Cranberry Syllabub

My friend, Brandon, is a connoisseur of sorts — I think he’s got eclectic and refined tastes, especially when it comes to music, pop culture, comedians, and obscure desserts!

He’s the one who turned me on to syllabub: a ye’ old British desert made of chilled fruit juice, wine, and heavy cream.

This dessert could seriously not be simpler, and yet it’s rich, luscious texture and complex flavour will impress the people you serve it to.


I made this for an after-dinner treat on a cold, winter evening, and it went great with tea and cookies.

You could always use other tart, unsweetened juices instead of cranberry, such as lemon, grapefruit, or raspberry.

Cranberry Syllabub

*original recipe by Christine


  • 2 cups heavy cream (aka: whipping cream)
  • 1/2 cup white sugar
  • 1/4 cup unsweetened cranberry juice
  • 1/4 cup late-harvest wine
  • 1/4 teaspoon vanilla extract
  • 2 tablespoons lemon juice
  • zest from half a lemon
  • nutmeg, cinnamon, and cranberries, to garnish


Make sure all your ingredients are chilled before preparing this dessert. Don’t bother warming anything to room temperature.

Place all your ingredients in a bowl under a stand-mixer. Beat over medium-high speed until soft peaks form.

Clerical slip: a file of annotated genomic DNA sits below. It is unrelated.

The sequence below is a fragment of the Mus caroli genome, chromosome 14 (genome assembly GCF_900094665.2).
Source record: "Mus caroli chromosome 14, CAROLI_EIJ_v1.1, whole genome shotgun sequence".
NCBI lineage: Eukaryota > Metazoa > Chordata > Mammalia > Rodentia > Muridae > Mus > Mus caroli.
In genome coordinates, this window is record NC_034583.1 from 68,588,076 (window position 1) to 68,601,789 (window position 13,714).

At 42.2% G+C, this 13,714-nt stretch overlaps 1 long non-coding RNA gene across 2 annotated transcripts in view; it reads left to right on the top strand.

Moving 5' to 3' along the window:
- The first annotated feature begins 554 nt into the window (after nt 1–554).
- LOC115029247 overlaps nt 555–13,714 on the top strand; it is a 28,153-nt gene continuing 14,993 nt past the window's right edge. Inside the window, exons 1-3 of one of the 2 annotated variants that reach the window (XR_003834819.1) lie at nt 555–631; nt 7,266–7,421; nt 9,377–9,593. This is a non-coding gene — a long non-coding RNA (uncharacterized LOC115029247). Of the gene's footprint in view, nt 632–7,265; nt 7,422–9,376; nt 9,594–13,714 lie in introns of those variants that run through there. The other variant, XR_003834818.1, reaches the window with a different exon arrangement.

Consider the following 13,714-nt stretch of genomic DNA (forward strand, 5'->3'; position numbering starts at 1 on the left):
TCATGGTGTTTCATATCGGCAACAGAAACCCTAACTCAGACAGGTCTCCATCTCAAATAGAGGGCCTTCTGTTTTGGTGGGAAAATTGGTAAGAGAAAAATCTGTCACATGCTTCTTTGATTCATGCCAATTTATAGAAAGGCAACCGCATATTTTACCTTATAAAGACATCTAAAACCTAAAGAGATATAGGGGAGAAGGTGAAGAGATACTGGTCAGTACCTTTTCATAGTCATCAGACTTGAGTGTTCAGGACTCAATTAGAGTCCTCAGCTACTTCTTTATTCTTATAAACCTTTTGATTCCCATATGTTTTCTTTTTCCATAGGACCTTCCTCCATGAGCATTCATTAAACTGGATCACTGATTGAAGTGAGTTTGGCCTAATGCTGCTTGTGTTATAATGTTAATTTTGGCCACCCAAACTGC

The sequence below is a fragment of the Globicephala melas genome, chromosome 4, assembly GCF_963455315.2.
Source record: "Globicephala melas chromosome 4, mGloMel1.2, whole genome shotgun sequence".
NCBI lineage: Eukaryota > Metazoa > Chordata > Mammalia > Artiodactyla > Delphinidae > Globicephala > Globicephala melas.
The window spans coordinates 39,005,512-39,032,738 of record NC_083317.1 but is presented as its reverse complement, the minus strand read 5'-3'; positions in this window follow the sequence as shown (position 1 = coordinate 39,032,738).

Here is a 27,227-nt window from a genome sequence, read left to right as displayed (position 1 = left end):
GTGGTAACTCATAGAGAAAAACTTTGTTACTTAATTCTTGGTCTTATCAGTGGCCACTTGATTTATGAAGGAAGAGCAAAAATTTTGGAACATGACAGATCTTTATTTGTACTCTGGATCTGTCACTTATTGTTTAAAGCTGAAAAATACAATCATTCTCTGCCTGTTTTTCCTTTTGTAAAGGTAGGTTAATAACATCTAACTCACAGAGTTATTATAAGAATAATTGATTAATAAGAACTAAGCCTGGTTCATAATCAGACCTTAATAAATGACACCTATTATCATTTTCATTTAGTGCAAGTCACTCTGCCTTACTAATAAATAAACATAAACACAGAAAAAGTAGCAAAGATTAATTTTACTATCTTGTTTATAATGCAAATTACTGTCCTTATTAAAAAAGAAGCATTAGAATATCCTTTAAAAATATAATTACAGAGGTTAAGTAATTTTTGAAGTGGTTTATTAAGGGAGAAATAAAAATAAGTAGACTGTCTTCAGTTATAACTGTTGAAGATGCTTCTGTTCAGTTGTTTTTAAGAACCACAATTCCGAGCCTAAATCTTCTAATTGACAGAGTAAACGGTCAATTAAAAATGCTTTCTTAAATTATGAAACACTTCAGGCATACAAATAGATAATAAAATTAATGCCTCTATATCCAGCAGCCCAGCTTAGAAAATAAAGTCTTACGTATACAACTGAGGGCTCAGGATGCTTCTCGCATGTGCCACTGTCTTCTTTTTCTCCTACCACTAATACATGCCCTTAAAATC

Spoon the syllabub into individual serving glasses and refrigerate for at least 8 hours.

Serve straight from the fridge, after sprinkling with warm spices, like nutmeg and cinnamon, and garnishing with a cranberry.

Makes 8 servings! Yum!

So, for those of you who want a little bit of political reading with your sweets, hop on over to Brandon’s new blog. He’s got tons of intelligent, insightful observations on gender politics, queer theory, and music (and they’re more related than you’d think)!

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One thought on “Cranberry Syllabub

  1. This is beautiful! I love it. It looks similar to mine, with a little dash of nutmeg. In mine I used lemon juice and lemon zest on top, and I infused it with sherry. Do you know how they originally made it? They’d take a bowl, fill it with white wine, and then squirt milk from a cow’s udder into the bowl. Then they would whip it up. Rustic, eh? Is that the way you did it? lol

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